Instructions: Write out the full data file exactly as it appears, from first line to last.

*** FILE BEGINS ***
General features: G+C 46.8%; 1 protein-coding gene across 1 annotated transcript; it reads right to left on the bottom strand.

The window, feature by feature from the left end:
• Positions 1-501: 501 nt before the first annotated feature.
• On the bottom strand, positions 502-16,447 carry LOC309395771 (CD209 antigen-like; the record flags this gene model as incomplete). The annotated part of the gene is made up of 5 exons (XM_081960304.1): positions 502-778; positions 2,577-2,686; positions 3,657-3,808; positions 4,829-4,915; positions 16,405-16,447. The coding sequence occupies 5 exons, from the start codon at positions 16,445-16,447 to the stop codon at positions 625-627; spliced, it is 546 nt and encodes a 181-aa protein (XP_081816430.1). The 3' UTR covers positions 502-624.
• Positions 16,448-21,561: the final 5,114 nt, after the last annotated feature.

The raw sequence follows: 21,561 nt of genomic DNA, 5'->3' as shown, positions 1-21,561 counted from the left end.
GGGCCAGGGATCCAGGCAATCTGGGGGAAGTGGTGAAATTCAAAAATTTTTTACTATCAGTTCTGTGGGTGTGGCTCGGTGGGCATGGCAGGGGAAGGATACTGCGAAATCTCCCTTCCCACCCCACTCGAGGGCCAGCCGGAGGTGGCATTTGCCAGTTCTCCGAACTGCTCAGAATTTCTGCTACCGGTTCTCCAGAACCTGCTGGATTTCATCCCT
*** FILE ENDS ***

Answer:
General features: G+C 46.8%; 1 protein-coding gene across 1 annotated transcript; it reads right to left on the bottom strand.

The window, feature by feature from the left end:
• Positions 1-501: 501 nt before the first annotated feature.
• On the bottom strand, positions 502-16,447 carry LOC309395771 (CD209 antigen-like; the record flags this gene model as incomplete). The annotated part of the gene is made up of 5 exons (XM_081960304.1): positions 502-778; positions 2,577-2,686; positions 3,657-3,808; positions 4,829-4,915; positions 16,405-16,447. The coding sequence occupies 5 exons, from the start codon at positions 16,445-16,447 to the stop codon at positions 625-627; spliced, it is 546 nt and encodes a 181-aa protein (XP_081816430.1). The 3' UTR covers positions 502-624.
• Positions 16,448-21,561: the final 5,114 nt, after the last annotated feature.

The raw sequence follows: 21,561 nt of genomic DNA, 5'->3' as shown, positions 1-21,561 counted from the left end.
GGGCCAGGGATCCAGGCAATCTGGGGGAAGTGGTGAAATTCAAAAATTTTTTACTATCAGTTCTGTGGGTGTGGCTCGGTGGGCATGGCAGGGGAAGGATACTGCGAAATCTCCCTTCCCACCCCACTCGAGGGCCAGCCGGAGGTGGCATTTGCCAGTTCTCCGAACTGCTCAGAATTTCTGCTACCGGTTCTCCAGAACCTGCTGGATTTCATCCCT